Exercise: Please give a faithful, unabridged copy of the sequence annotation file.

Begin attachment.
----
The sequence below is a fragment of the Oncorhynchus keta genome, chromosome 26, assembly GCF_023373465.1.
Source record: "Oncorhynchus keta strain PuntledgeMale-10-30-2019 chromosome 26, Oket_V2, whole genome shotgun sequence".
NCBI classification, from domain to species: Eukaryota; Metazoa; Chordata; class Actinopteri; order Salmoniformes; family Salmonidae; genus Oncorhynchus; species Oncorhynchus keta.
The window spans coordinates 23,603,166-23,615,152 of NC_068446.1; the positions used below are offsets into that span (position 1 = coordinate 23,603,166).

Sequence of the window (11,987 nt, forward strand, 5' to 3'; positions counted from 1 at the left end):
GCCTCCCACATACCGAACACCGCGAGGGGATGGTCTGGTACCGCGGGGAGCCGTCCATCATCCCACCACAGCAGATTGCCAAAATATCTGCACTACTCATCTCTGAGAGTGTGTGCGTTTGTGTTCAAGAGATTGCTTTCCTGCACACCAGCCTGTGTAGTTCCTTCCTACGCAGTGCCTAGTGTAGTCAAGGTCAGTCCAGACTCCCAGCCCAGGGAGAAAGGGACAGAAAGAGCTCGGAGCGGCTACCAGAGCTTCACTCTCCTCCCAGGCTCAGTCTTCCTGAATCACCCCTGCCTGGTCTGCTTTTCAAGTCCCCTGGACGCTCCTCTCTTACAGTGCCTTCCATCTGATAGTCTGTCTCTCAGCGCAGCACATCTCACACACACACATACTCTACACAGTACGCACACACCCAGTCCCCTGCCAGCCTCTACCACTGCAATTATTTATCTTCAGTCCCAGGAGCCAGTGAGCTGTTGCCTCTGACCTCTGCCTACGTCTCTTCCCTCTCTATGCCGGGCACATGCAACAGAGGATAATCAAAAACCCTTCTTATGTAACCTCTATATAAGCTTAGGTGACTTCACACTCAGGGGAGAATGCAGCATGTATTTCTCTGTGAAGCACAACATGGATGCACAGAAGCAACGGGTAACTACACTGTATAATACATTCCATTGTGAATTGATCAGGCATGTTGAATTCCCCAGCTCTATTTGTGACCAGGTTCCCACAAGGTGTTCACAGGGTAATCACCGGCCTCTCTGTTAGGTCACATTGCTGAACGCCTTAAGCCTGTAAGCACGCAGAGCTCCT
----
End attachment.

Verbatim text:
The sequence below is a fragment of the Oncorhynchus keta genome, chromosome 26, assembly GCF_023373465.1.
Source record: "Oncorhynchus keta strain PuntledgeMale-10-30-2019 chromosome 26, Oket_V2, whole genome shotgun sequence".
NCBI classification, from domain to species: Eukaryota; Metazoa; Chordata; class Actinopteri; order Salmoniformes; family Salmonidae; genus Oncorhynchus; species Oncorhynchus keta.
The window spans coordinates 23,603,166-23,615,152 of NC_068446.1; the positions used below are offsets into that span (position 1 = coordinate 23,603,166).

Sequence of the window (11,987 nt, forward strand, 5' to 3'; positions counted from 1 at the left end):
GCCTCCCACATACCGAACACCGCGAGGGGATGGTCTGGTACCGCGGGGAGCCGTCCATCATCCCACCACAGCAGATTGCCAAAATATCTGCACTACTCATCTCTGAGAGTGTGTGCGTTTGTGTTCAAGAGATTGCTTTCCTGCACACCAGCCTGTGTAGTTCCTTCCTACGCAGTGCCTAGTGTAGTCAAGGTCAGTCCAGACTCCCAGCCCAGGGAGAAAGGGACAGAAAGAGCTCGGAGCGGCTACCAGAGCTTCACTCTCCTCCCAGGCTCAGTCTTCCTGAATCACCCCTGCCTGGTCTGCTTTTCAAGTCCCCTGGACGCTCCTCTCTTACAGTGCCTTCCATCTGATAGTCTGTCTCTCAGCGCAGCACATCTCACACACACACATACTCTACACAGTACGCACACACCCAGTCCCCTGCCAGCCTCTACCACTGCAATTATTTATCTTCAGTCCCAGGAGCCAGTGAGCTGTTGCCTCTGACCTCTGCCTACGTCTCTTCCCTCTCTATGCCGGGCACATGCAACAGAGGATAATCAAAAACCCTTCTTATGTAACCTCTATATAAGCTTAGGTGACTTCACACTCAGGGGAGAATGCAGCATGTATTTCTCTGTGAAGCACAACATGGATGCACAGAAGCAACGGGTAACTACACTGTATAATACATTCCATTGTGAATTGATCAGGCATGTTGAATTCCCCAGCTCTATTTGTGACCAGGTTCCCACAAGGTGTTCACAGGGTAATCACCGGCCTCTCTGTTAGGTCACATTGCTGAACGCCTTAAGCCTGTAAGCACGCAGAGCTCCT